3. García, F. La Problemática del Trabajo Infantil en los Pueblos Indígenas del Ecuador. Lima, Facultad Latinoamericana de Ciencias Sociales - FLACSO; March 27-28, 2008. http://white.oit.org.pe/ipec/documentos/ec_estudio_preliminar_flacso_tii.pdf.

4. Agencia Publica de Noticias del Ecuador y Suramerica. "Cerca de Mil Millones Cuesta Erradicar el Trabajo Infantil en Ecuador en Veinte Anos " andes.info.ec [online] June 13, 2012 [cited November 5, 2012]; http://andes.info.ec/actualidad-videos/3174.html.

5. ILO-IPEC. Project to Combat the Worst Forms of Child Labor through Horizontal Cooperation in South America: Technical Progress Report. Technical Progress Report; 2012 October 2012.

6. UCW analysis of ILO SIMPOC, UNICEF MICS, World Bank surveys. Child Economic Activity and School Attendance Rates; March 25, 2008.

7. UN Human Rights Council. Report of the Special Rapporteur on contemporary forms of slavery, including its causes and consequences. UN Special Rapporteur Gulnara Shahinian, June 30, 2010. http://www2.ohchr.org/english/issues/slavery/rapporteur/docs/A.HRC.15.20.Add.3_en.pdf.

8. Government of Ecuador. Written Communication. Submitted in response to U.S. Department of Labor Federal Register Notice (April 25, 2011) "Request for Information on Efforts by Certain Countires to Eliminate the Worst Forms of Child Labor"; May 25, 2011.

9. U.S. Embassy-Quito. reporting, February 9, 2012.

10. U.S. Embassy-Quito. reporting, July 17, 2012.

11. El Universo. "El Trabajo Infantil Cayo a Cerca del 6% en 2011 en Ecuador; Segun el INEC." El Universo, Guayaquil, June 4, 2012; Pais. http://www.eluniverso.com/2012/06/04/1/1447/trabajo-infantil-cayo-cerca-6-2011-ecuador-segun-inec.html.

12. U.S. Embassy-Quito. reporting January 31, 2013.

13. U.S. Embassy-Quito. reporting, May 28, 2013.

14. International Labour Office. Children in hazardous work: What we know, What we need to do. Geneva, International Labour Organization; 2011. While country-specific information on the dangers children face in agriculture is not available, research studies and other reports have documented the dangerous nature of tasks in agriculture and their accompanying occupational exposures, injuries and potential health consequences to children working in the sector.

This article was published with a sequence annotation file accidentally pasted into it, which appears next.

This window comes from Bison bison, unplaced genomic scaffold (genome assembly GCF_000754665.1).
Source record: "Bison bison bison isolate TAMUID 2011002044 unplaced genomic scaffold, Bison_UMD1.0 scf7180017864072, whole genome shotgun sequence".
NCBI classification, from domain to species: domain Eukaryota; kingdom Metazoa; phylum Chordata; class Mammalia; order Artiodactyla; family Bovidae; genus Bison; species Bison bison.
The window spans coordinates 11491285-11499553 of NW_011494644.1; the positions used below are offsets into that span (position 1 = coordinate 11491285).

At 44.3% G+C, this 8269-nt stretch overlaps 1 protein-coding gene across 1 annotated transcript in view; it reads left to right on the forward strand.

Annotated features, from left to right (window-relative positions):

15. International Labour Office. Farming, International Labour Organization, [online] January 31, 2012 [cited November 2, 2012]; http://www.ilo.org/ipec/areas/Agriculture/WCMS_172416/lang--en/index.htm.

16. El Universo. "Ecuador se Propone Erradicar Este Ano El Trabajo Infantil en Mataderos." El Universo, Guayaquil, June 7, 2012; Economia. http://www.eluniverso.com/2012/06/07/1/1356/ecuador-propone-erradicar-ano-trabajo-infantil-mataderos.html.

17. CARE Ecuador, FLACSO. Trabajo Infantil Indígena: Informe Final. Quito; December 2009. http://www.care.org.ec/webcare/wp-content/uploads/2011/04/Trabajo-Infantil-y-ni%C3%B1ez-indigena.pdf.

18. International Labour Office. Fishing and Aquaculture, International Labour Organization, [online] January 31, 2012 [cited November 2, 2012]; http://www.ilo.org/ipec/areas/Agriculture/WCMS_172419/lang--en/index.htm.

19. International Labour Office. Children in hazardous work: What we know, what we need to do. Geneva, International Labour Organization; 2011. While country-specific information on the dangers children face in fishing is not available, research studies and other reports have documented the dangerous nature of tasks in fishing and their accompanying occupational exposures, injuries and potential health consequences to children working in the sector.

20. International Labour Office. Livestock Production, International Labour Organization, [online] January 31, 2012 [cited November 2, 2012]; http://www.ilo.org/ipec/areas/Agriculture/WCMS_172431/lang--en/index.htm.

21. Gender Equity and Rural Employment Division. Children's work in the livestock sector: Herding and beyond. Rome, Food and Agriculture Organization of the United Nations; 2013. http://www.fao.org/documents/en/detail/307941.

22. UN News Centre. "Child Labour Impeding Development in Ecuador, Says UN Rights Expert." un.org [online] February 2, 2010 [cited March 5, 2013]; http://www.un.org/apps/news/story.asp?Cr=slavery&NewsID=33644.

23. U.S. Department of State. "Ecuador," in Country Reports on Human Rights Practices- 2012. Washington, DC; April 19, 2013; http://www.state.gov/j/drl/rls/hrrpt/humanrightsreport/index.htm#wrapper.

24. International Labour Office. Domestic Labour, International Labour Organization, [online] January 31, 2012 [cited November 2, 2012]; http://www.ilo.org/ipec/areas/Childdomesticlabour/lang--en/index.htm.

25. International Labour Office. Children in hazardous work: What we know, What we need to do. Geneva, International Labour Organization; 2011. While country-specific information on the dangers children face in domestic work is not available, research studies and other reports have documented the dangerous nature of tasks in domestic work and their accompanying occupational exposures, injuries and potential health consequences to children working in the sector.

26. U.S. Embassy-Quito. reporting, February 1, 2011.

27. Gamez, E. Mapeo de zonas prioritarias para la erradicación del trabajo infantil en actividades y zonas con alta presencia de población socialmente excluida en Ecuador. Geneva, ILO-IPEC; November 2010.

28. Encuentro Latinoamericano. Niñez Indígena en América Latina: Situación y perspectivas (Compilación de documentos de trabajo). Cartagena de Indias, ILO; March 8-10, 2010. http://white.oit.org.pe/ipec/documentos/publi_encuentro_final.pdf.